10 Things You Didn’t Know about the Miniature Pinscher

If you’re a dog lover, you probably have one or two breeds that are your favorites. Almost everyone does. There’s just something about that special breed that allows that particular type of dog to wiggle its way into your heart a little bit deeper than other breeds. For some people, that breed is the Miniature Pinscher. Even so, this is not a breed that you routinely see and as such, it’s one that many people don’t know that much about. Maybe you’ve seen one of these types of dogs and you fell in love almost instantly. That being said, it’s imperative to learn as much as possible about the breed before you try to go out and find one for yourself. That way, you know whether or not you could possibly be getting in over your head. When it comes to adopting a dog, it’s a lot better to know what to expect as a general rule of thumb. If you want to know more about the Miniature Pinscher, read through this list of 10 things that make this breed special.

1. They come from Germany

You might have already guessed this one from the name of the breed alone. However, you probably didn’t realize that the breed has been in existence for somewhere in the neighborhood of 200 years. That makes them one of the oldest breeds in existence that is still recognized today.

2. Their family tree includes racing dogs

Oddly enough, the breed came into being when Pinschers were bred with Greyhounds. If you look really hard, you can almost see some of the characteristics of the Greyhound showing in the overwhelming majority of Miniature Pinschers.

3. They also bear a family resemblance to Dachshunds

Believe it or not, Dachshunds were also introduced into their family trees somewhere along the way. That’s how breeders got the dogs to be smaller in size than their much larger cousins. Again, you can kind of see the family resemblance in some of the dogs because of their relatively long bodies.

4. They are not related to the Doberman

Most people think that they are directly related to the Doberman Pinscher, but they have no relation to this breed at all. Because of their name, people get the idea that they’re just a smaller version of a Doberman but that is actually an entirely different breed with slightly different characteristics.

5. They’ve been a recognized breed since 1929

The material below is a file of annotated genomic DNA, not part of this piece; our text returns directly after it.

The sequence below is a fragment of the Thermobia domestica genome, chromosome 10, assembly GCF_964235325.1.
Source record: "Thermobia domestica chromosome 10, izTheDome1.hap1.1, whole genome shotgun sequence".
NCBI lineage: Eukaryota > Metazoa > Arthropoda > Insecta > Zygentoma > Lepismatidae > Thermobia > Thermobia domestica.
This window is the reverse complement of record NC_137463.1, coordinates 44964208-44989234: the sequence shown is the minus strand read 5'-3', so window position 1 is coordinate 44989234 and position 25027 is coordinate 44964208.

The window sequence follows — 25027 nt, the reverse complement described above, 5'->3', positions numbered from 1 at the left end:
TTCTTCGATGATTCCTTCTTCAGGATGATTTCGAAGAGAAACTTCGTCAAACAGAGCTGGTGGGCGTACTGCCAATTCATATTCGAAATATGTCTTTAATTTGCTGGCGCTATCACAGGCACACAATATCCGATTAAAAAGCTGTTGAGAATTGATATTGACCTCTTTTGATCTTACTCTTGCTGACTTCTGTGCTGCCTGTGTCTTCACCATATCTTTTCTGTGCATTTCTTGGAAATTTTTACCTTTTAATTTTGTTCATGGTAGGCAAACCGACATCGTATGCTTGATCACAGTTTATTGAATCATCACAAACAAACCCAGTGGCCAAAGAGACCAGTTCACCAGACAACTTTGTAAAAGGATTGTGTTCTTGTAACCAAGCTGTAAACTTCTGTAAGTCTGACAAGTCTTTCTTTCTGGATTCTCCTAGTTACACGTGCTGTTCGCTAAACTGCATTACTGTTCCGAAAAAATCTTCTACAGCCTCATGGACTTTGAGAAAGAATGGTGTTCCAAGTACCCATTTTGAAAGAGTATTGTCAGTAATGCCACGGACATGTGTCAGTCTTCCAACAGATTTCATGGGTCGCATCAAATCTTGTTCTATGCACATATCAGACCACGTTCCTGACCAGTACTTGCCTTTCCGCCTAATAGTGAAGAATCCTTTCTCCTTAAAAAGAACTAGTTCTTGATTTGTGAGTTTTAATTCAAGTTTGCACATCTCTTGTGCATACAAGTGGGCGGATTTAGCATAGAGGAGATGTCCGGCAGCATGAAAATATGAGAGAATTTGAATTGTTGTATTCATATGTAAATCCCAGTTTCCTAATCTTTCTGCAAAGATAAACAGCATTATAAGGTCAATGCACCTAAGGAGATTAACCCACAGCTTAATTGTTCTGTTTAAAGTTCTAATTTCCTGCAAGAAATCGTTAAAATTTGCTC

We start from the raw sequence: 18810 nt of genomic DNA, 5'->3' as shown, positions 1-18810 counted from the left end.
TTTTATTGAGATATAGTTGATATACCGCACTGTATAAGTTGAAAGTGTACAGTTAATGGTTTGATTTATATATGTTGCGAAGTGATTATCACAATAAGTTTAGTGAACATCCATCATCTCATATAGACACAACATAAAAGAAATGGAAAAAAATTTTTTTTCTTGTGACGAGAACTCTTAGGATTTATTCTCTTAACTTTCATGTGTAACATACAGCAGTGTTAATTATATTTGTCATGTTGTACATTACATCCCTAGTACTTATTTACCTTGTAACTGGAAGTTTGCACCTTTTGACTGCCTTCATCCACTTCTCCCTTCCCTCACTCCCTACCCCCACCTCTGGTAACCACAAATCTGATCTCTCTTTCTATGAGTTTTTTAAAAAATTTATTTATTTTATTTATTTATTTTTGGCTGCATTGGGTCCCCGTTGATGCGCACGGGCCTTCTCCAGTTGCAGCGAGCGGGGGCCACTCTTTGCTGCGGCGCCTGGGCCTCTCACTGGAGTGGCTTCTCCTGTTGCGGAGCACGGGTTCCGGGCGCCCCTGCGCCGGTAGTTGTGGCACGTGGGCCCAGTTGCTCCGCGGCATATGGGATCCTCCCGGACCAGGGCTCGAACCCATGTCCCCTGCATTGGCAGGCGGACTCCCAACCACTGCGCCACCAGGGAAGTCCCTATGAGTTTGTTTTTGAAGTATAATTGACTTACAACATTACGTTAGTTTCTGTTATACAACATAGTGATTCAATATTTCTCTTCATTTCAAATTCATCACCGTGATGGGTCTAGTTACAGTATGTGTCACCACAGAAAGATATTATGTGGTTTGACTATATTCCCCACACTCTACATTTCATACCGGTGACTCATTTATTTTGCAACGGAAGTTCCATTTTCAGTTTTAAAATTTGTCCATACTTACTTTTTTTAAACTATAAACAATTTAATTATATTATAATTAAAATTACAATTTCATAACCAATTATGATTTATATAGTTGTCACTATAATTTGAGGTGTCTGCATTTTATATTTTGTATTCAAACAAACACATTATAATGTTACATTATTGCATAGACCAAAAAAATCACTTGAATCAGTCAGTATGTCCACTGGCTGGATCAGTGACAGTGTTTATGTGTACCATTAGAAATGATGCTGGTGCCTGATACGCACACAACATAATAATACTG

Even though the breed has been around for about two centuries, the American Kennel Club didn’t start recognizing them as a breed in and of themselves until the late 1920s. Today, they’re recognized as a breed within the toy group.

6. Their ears don’t have to be cropped

Although many people still crop their ears and their tails, more and more people are getting away from doing so. In addition, the American Kennel Club does not require that either the tail nor the ears be cropped any longer.

7. They’re extremely energetic

These dogs are definitely not for the faint of heart. They have tons of energy and they have to be exercised on a routine basis in order to keep them from tearing things up. Unless you lead a fairly active lifestyle or you have a large yard where they can run, the dog may not be happy.

8. They can be hard to train

Once you get a Miniature Pinscher trained, they usually have no problem doing what you ask of them. However, getting them trained can be another story entirely. These dogs have a profound stubborn streak. That makes it more difficult to train them as a breed and it might mean that you need additional time in order to get them trained properly.

9. Novice dog owners should steer clear of them in most cases

Because of their high energy levels and the fact that they can be a challenge when it comes to training, they’re best suited to dog owners that have a lot of experience. It’s not at all uncommon for one of these dogs to be far too much for a brand new dog owner.

10. They have a tendency to find their way out of fences with relative ease

Thanks to their small size and their penchant for agility, they can get out of practically any fence. If you plan on having one, you might want to keep it indoors unless you can supervise it whenever it’s outside. Otherwise, you run the risk of allowing it to get away and run off.


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